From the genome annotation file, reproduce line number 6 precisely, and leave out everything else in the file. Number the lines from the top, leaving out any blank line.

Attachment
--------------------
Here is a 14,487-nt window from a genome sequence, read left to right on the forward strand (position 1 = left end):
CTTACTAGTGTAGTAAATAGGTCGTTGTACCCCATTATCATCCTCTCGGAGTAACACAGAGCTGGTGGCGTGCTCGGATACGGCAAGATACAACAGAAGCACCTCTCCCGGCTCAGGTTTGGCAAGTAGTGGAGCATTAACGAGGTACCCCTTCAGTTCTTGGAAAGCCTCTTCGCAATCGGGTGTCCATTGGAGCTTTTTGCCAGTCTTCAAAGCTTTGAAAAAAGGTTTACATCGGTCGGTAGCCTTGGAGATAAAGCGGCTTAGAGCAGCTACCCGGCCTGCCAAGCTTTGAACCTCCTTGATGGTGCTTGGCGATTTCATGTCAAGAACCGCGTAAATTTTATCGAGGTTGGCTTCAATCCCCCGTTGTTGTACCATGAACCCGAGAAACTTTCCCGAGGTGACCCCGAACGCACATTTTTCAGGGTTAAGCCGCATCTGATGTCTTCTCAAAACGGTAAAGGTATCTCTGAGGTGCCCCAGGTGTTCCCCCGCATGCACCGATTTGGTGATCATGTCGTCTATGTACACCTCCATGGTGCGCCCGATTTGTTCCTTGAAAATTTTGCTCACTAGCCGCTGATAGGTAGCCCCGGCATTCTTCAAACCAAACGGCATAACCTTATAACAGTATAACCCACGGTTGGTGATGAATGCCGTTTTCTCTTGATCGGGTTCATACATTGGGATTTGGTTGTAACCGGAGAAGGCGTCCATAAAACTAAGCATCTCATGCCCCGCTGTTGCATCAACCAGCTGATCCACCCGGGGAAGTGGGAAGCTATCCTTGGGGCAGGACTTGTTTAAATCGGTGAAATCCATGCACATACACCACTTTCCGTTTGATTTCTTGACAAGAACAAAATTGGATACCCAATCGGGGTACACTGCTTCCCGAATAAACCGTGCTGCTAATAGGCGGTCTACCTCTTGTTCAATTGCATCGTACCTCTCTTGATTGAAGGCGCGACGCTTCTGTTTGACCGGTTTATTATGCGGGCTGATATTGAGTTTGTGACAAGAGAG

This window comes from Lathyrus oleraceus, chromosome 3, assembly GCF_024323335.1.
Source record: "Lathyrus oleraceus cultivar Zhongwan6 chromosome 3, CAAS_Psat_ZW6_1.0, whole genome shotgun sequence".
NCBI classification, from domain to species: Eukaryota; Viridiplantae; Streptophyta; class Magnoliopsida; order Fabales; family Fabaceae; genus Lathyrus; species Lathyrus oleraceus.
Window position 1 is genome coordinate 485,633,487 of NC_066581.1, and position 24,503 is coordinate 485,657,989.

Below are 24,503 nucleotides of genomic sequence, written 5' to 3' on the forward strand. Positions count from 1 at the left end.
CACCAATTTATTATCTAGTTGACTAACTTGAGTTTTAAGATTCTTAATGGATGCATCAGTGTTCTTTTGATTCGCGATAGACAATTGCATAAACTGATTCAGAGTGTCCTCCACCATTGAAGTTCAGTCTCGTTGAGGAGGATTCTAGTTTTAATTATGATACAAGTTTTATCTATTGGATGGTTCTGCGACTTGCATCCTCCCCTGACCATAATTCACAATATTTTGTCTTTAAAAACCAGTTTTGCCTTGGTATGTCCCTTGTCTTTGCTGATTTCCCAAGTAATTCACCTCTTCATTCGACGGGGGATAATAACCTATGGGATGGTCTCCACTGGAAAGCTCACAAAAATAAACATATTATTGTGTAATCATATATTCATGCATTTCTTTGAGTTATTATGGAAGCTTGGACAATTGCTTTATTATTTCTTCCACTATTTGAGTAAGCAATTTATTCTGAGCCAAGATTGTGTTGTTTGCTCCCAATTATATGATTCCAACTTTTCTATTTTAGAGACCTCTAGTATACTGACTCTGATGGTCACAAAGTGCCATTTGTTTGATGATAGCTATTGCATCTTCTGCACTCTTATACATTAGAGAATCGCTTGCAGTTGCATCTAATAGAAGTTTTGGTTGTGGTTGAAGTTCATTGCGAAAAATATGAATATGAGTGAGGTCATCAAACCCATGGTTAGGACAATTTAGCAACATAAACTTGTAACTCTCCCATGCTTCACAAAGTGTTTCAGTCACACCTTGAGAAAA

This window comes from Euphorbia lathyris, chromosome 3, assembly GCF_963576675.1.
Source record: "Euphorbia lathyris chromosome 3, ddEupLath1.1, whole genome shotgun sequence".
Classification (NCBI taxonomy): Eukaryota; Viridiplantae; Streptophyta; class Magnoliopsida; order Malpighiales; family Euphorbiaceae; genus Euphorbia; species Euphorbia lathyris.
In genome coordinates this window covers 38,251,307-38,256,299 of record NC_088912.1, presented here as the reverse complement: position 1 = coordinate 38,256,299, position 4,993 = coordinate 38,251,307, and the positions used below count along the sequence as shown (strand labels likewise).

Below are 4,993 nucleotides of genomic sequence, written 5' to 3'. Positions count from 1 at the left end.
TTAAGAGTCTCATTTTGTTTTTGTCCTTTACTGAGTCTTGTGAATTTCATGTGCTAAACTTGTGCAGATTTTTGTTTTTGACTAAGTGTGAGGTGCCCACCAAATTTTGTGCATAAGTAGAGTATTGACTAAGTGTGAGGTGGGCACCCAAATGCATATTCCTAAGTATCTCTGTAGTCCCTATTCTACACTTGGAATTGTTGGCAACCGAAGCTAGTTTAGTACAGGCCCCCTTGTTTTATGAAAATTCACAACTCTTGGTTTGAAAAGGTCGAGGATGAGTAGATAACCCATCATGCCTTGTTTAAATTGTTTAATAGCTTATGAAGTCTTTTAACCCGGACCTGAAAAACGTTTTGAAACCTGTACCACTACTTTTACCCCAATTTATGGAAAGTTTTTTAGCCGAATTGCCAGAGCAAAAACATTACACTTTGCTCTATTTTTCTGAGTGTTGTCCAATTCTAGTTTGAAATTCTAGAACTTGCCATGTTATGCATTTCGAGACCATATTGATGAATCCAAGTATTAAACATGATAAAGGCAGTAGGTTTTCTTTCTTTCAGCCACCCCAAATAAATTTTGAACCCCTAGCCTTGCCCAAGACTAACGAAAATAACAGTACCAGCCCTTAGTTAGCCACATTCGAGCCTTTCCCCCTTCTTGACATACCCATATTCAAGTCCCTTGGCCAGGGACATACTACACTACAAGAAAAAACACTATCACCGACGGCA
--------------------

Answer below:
Window position 1 is genome coordinate 485,633,487 of NC_066581.1, and position 24,503 is coordinate 485,657,989.